I joined the History Department at Sheffield in September 2006. Before this I read history at Merton College, Oxford, and stayed there to study for my D.Phil. In 2002 I took up a Leverhulme Postdoctoral Fellowship at the Centre for Contemporary British History (CCBH), Institute of Historical Research, University of London. I remained at the CCBH to hold a three-year British Academy Postdoctoral Fellowship.
My main research interests are in the political, social and cultural history of twentieth-century Britain. I have worked extensively on the national popular press in the decades after 1918, examining the ways in which newspapers both reflected and shaped attitudes to gender, sexuality and class. My first monograph explored press debates about femininity and masculinity in the inter-war period. My second book, Family Newspapers? Sex, Private Life and the British Popular Press 1918-1978, explored the role of the press as a source of information and imagery about sex, morality and personal relationships. I am also interested in the history of press regulation, and conducted a project examining the Calcutt Report of 1990 and the establishment of the Press Complaints Commission.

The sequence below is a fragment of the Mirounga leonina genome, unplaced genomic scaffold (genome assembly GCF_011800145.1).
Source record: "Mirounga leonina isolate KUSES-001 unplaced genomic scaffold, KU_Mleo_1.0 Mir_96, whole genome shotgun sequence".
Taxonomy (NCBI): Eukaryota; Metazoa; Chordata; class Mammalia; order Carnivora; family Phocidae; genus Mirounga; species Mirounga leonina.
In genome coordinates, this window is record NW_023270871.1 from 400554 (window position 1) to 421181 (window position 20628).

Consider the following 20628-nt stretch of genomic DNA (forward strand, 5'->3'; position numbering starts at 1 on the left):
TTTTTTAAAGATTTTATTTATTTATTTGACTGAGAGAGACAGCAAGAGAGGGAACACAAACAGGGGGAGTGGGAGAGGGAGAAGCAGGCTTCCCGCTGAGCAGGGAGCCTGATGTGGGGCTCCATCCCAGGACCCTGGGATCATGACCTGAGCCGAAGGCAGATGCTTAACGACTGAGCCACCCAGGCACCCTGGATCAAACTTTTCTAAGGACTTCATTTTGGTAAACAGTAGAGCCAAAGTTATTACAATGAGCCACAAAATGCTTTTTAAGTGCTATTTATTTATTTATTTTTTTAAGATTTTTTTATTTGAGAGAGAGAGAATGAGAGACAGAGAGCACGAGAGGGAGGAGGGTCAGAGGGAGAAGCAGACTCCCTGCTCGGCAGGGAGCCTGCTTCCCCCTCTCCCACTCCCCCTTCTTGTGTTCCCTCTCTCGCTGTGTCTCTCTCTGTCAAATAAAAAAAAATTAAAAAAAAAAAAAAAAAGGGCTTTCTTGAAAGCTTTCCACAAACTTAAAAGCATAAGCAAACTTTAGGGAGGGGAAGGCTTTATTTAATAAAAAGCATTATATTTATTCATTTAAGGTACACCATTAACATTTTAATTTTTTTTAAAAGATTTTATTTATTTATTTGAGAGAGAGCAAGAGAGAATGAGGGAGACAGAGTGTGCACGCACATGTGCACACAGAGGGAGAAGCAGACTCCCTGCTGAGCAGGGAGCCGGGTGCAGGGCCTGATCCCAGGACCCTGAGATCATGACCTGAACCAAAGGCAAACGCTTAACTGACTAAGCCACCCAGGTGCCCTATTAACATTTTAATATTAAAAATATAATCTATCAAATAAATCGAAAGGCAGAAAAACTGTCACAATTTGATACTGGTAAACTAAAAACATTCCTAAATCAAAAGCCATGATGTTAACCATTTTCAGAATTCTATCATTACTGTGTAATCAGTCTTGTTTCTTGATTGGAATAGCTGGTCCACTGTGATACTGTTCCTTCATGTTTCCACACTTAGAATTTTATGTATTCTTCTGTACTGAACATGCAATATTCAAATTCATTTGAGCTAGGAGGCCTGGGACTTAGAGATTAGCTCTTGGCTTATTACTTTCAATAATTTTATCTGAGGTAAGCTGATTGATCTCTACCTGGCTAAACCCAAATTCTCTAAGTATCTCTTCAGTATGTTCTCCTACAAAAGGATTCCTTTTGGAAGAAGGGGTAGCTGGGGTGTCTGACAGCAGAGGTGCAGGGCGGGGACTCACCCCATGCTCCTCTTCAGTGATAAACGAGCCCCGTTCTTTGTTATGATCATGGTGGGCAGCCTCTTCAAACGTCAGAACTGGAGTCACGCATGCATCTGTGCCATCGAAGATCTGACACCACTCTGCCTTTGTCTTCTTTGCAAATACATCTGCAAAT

Beyond my work on the press, I am interested in popular attitudes to politics; cultural hierarchies, particularly the category of the ‘middlebrow’; the circulation of knowledge about sex; and the social and cultural changes in Britain in the 1950s and 1960s.
I am currently working on various projects involving historical approaches to journalism. With Professor Martin Conboy I am currently writing Tabloid Century, a thematic history of the twentieth century press to be published by Peter Lang. I am also working on a collaborative project analysing sexual instruction in the periodical press since the 17th century. In 2009 I founded, with Professor Conboy, the Centre for the Study of Journalism and History.
I am also in the early stages of a project exploring popular attitudes to politics in modern Britain, focusing in particular on understanding which political issues were perceived to connect with ‘everyday life’.
I am involved in the Stories of Activism project, which explore Sheffield's rich history of activism and collects campaign stories, memories and objects from 1960 to the present.